Stephen: My Dad played MTV at night, so I got very into ’80s music videos when I was only four years old. When I got old enough, I tried out on the sax for the school band so I could play that sax solo from “Hungry Eyes” and I was awful. Drums were my second choice.

3. Building on that, is there a specific song, album, performer, or live show that guided your musical taste?

Brian: By the time I was 18, I had three Bruce Springsteen cassettes that I had spun constantly while driving in my ‘79 metallic blue Firebird around my hometown – Greetings from Asbury Park, Born in the USA, and Greatest Hits. But it wasn’t until that summer that I finally got to see Springsteen & The E Street Band live that I really understood the power of rock n roll. I was on a high for the next month, and that’s a high I’ve chased ever since as both an audience member and performer.

Stephen: The first tape I bought with my own money was the first Collective Soul album, and my first CD was the second Collective Soul album. I stand by this – I loved all the ’90s grunge stuff but Collective Soul grooved, man.

4. If you could call in any one collaborator to do a song with, who would it be, and why?

Brian: Benmont Tench. There’s a reason he’s consistently been one of the most in-demand keyboardists in the industry, in addition to his 40 year-stint in the Heartbreakers. He gives the song exactly what it needs – no more and no less. Jimmy Iovine said when producing Damn The Torpedoes that if something weren’t quite right with the mix, he’d just turn Benmont’s parts up and that would magically fix it.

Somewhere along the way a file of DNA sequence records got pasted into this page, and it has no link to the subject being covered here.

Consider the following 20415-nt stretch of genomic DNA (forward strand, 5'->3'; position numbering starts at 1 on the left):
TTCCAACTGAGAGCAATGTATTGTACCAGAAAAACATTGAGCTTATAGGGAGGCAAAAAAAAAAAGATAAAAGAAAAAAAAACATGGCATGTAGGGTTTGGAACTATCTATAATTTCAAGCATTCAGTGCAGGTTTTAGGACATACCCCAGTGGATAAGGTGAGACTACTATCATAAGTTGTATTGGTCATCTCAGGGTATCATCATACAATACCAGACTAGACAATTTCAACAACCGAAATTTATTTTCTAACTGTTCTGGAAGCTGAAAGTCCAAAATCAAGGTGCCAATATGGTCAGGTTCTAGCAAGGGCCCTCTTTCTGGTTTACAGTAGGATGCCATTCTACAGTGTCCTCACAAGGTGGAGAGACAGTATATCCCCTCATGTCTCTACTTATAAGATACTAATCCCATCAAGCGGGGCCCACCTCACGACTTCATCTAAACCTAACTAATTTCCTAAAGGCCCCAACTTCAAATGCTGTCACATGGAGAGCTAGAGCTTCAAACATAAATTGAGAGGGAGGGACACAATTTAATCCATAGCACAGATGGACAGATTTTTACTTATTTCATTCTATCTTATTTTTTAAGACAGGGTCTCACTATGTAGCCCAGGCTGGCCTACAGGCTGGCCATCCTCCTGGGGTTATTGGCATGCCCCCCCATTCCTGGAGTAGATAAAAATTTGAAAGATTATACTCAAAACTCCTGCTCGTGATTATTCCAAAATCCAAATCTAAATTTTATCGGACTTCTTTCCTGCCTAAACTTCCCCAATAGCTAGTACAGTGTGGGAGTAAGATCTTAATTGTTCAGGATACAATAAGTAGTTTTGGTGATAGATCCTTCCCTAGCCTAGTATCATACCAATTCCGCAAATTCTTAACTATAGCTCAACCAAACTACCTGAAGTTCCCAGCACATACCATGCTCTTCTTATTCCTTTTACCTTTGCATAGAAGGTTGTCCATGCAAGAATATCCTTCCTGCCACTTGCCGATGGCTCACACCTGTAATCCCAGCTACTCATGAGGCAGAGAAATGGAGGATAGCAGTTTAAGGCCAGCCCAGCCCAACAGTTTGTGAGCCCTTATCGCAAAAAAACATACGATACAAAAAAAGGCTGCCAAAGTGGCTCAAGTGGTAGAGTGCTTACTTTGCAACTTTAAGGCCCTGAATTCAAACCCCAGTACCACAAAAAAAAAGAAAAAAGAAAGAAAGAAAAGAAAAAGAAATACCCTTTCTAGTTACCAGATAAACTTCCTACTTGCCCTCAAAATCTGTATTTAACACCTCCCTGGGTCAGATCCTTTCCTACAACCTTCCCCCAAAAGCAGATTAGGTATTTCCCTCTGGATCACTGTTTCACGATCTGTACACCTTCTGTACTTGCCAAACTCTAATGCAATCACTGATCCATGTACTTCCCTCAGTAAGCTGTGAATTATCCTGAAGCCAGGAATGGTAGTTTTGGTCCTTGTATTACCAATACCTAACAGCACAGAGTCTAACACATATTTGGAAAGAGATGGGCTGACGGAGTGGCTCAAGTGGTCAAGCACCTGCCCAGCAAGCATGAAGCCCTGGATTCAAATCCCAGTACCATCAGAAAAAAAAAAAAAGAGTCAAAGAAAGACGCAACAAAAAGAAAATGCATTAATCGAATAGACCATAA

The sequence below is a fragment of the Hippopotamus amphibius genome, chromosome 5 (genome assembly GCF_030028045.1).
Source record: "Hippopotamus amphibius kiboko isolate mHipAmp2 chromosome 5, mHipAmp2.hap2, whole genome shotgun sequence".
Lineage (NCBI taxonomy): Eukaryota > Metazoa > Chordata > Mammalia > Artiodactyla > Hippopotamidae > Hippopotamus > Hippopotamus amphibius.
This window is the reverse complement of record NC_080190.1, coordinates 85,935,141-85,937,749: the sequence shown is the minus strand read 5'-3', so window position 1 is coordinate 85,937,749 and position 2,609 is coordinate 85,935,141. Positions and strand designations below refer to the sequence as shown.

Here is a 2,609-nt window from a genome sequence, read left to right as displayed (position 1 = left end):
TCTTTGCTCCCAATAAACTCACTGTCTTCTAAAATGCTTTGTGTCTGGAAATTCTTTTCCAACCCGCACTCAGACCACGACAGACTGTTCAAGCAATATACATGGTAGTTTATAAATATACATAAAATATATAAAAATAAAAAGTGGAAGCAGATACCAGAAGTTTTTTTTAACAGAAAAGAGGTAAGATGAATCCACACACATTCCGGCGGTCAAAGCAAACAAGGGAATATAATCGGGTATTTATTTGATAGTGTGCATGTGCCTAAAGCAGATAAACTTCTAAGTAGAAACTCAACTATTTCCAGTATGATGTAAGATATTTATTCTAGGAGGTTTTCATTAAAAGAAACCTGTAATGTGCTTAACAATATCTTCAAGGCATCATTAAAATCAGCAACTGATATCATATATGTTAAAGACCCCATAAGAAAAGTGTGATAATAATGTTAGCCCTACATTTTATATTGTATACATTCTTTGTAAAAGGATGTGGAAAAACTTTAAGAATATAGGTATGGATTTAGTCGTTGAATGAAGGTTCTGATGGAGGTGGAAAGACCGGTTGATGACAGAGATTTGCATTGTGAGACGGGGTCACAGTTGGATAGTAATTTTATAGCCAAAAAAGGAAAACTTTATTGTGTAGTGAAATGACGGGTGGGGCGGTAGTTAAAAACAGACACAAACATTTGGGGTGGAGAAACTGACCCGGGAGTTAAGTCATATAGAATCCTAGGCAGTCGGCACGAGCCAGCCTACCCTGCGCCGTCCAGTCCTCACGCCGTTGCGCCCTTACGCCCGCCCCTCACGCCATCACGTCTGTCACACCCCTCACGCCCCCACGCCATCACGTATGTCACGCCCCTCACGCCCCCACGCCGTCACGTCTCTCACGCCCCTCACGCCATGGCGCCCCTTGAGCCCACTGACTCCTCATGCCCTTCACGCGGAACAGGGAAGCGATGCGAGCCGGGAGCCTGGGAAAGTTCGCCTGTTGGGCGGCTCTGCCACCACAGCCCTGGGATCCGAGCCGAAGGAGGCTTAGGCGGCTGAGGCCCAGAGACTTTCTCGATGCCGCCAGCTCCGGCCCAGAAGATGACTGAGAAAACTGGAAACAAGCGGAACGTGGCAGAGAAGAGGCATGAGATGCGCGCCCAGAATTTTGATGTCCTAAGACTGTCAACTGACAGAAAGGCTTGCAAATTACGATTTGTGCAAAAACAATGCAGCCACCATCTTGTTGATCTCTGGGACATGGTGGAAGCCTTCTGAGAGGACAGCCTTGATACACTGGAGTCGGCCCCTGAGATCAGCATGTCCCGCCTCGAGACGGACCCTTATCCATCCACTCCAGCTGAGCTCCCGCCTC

Stephen: I swear we answered this independently! I’d love to write a song with Mike Campbell from the Heartbreakers. I think “Heart of the Matter” is one of the best songs ever written.

5. What is your favorite activity when out of the studio and/or not on tour?  What do you like to do to unwind?

Brian: I love hiking and I’m grateful to have a really nice trail system through the woods within a short walk from my house. I love the serenity of feeling completely enveloped by woods, and all the sights and smells that accompany it.

Stephen: Snuggling up with my 15-year-old miniature pinscher mutt Huey Lewis and playing video games.

6. How would you describe your music to someone who’d never listened to you before? What is the one comparison a reviewer or fan has made that made you cringe or you disagreed with?

Brian: We’re “fourth wave heartland rock.” There’s lots of guitars, but they aren’t mixed in a way that assaults your ear drums. There are prominent keyboards. There are some horns and tunes that draw on soul and R&B as well as rock n’ roll. You can trace our lineage back to first wavers like Springsteen and Petty, second wavers like Counting Crows and The Wallflowers, and third wavers like The Killers and The War on Drugs.